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How To Engage When You Lost Workforce Enthusiasm

What does it mean to be part of an engaged workforce? Not all leadership teams can identify the hallmarks of engaged employees. However, it becomes apparent very quickly when an employee is not engaged. Burnout, apathy, and disengagement call all creep up pretty easily in a work environment that doesn’t reward, inspire or meet the needs of its talent. Let’s take a look at what an engaged workforce in action looks like:

  • Eagerness to take on new challenges.
  • Collaboration between employees.
  • Bring issues to management.
  • Trust between leadership and employees.
  • Concentration and focus on tasks.
  • A sense that people love what they do.

The interesting thing about a highly engaged workforce is that higher engagement leads to higher rates of satisfaction. One big mistake is to assume that engagement will only come once you somehow create happier employees. Indeed, external rewards can certainly help to make employees feel happier in their roles. However, people who don’t feel heard, seen or valued are very difficult to motivate. Fostering engagement is crucial for building long-term satisfaction that builds on itself. What’s more, engaged employees will be more likely to voice their concerns when factors are detracting from workplace satisfaction. This fact alone can help an organization to avoid a downward spiral in morale, productivity, and reputation.

Why Do Employees Need To Be Satisfied?

Satisfied employees contribute to increased productivity and profitability. We can also follow the arrow to its conclusion to see that engaged employees ultimately lead to happier customers. It is a closed-loop relationship between how employees feel about their work and how the customer perceives the product or service they are buying. Let’s talk about the dark side of engagement. A disengaged workforce can sabotage a company. What’s more, an attitude of dissatisfaction can be an insidious thing that spreads through an organization quickly to rob you of your best talent. Here are some signs that something is rotten within an organization when it comes to engagement:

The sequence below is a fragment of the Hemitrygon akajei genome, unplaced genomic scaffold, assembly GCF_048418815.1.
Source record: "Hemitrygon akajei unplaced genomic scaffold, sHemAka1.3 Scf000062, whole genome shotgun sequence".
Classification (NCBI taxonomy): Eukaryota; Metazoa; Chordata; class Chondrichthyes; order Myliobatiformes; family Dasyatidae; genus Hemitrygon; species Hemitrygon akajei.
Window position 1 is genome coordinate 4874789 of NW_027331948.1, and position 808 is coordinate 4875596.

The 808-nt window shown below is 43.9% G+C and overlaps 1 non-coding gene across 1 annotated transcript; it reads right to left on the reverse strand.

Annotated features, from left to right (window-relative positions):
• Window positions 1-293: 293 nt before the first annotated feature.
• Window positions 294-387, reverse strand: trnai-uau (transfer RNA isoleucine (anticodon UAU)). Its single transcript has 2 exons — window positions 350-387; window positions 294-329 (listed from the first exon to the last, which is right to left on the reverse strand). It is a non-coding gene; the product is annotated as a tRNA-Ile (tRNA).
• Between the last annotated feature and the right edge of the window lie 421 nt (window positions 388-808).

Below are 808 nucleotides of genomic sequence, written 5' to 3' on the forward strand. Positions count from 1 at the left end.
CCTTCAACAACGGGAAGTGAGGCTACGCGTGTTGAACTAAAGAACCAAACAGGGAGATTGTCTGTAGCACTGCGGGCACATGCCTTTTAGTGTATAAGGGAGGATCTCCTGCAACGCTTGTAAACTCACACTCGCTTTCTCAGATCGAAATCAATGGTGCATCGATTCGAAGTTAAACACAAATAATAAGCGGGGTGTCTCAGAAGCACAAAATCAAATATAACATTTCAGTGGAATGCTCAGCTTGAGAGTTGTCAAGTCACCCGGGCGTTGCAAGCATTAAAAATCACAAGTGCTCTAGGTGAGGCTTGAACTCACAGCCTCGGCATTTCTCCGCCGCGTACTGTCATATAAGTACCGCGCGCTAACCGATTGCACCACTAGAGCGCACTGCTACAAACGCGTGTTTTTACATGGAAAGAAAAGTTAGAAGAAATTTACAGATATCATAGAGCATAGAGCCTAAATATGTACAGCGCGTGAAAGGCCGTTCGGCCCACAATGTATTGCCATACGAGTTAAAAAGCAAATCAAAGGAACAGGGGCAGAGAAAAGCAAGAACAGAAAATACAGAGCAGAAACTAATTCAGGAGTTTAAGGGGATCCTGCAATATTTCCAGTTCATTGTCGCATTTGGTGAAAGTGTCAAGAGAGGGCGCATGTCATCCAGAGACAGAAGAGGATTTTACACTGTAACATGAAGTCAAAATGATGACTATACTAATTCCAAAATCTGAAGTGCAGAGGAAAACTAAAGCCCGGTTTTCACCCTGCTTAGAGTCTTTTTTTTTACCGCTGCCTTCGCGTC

• A lack of pride in the company or product among employees.
  • Distractions and lack of focus.
  • Low-quality work.
  • Reliance on excuses for poor work quality
  • A sense that management should be avoided
  • High turnover rate and persistent culture of “abandoning the ship” among talent.
  • A general acceptance that doing the bare minimum is okay.
  • An underlying belief that gossip and complaining are favored over genuine problem-solving.

An organization simply isn’t going to be around for very long when the rot of low engagement has seeped into its roots. What’s more, it is only a matter of time before the dark storm cloud of a company culture that’s being cultivated rains down over customers and clients with every interaction. The good news is that employees seek and crave engagement. However, many assume that they either don’t deserve it or can never ask for it. Let’s take a look at the tactics leaders can use to promote engagement at every level.

It’s important to remember that you aren’t just paying for bodies to sit in chairs all day. Failing to cultivate a culture of engagement can leave leaders in the position of policing workers all day long instead of shepherding a dynamic motivated strategic workforce. Let’s talk about how to get there.

How Company Leadership Can Build Engagement

Accept the fact that attempts to drum up engagement may be met with resistance at first. It’s only natural for employees to be skeptical when new programs and policies are being rolled out to increase engagement. The general impression among employees may be that you’re trying to get something out of them.

 

 

 

 

 

 

 

 

 

Show Appreciation First

We can’t talk about building up engagement until you’ve let your employees know that their work is appreciated. Acknowledging wins and successes is crucial. Of course, following up with actual rewards shows that leaders know the true value of the effort that is being put toward achieving goals.

Reward Work Appropriately & Competitively

Raises, bonuses, and promotions can help employees feel like they have a future at an organization. It takes money to retain top talent. However, it’s important to remember that an engaged group will repay you many times over through better results such as customer success, greater productivity, lower turnover, and establishing a passionate culture that enjoys being a part of your organization. Being there only for a paycheck is not the cycle one wants.

Don’t Keep Secrets Unnecessarily